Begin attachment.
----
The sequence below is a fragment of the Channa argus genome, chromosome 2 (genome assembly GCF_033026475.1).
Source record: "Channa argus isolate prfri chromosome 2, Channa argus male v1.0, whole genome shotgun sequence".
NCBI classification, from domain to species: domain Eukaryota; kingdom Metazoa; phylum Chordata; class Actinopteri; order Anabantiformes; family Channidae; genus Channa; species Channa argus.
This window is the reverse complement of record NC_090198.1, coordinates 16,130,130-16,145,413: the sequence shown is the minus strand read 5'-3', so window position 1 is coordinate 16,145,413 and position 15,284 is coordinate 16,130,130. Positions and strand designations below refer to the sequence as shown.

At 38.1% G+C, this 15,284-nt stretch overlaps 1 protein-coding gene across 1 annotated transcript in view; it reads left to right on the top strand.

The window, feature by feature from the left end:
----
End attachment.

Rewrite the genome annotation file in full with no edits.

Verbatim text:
The sequence below is a fragment of the Channa argus genome, chromosome 2 (genome assembly GCF_033026475.1).
Source record: "Channa argus isolate prfri chromosome 2, Channa argus male v1.0, whole genome shotgun sequence".
NCBI classification, from domain to species: domain Eukaryota; kingdom Metazoa; phylum Chordata; class Actinopteri; order Anabantiformes; family Channidae; genus Channa; species Channa argus.
This window is the reverse complement of record NC_090198.1, coordinates 16,130,130-16,145,413: the sequence shown is the minus strand read 5'-3', so window position 1 is coordinate 16,145,413 and position 15,284 is coordinate 16,130,130. Positions and strand designations below refer to the sequence as shown.

At 38.1% G+C, this 15,284-nt stretch overlaps 1 protein-coding gene across 1 annotated transcript in view; it reads left to right on the top strand.

The window, feature by feature from the left end: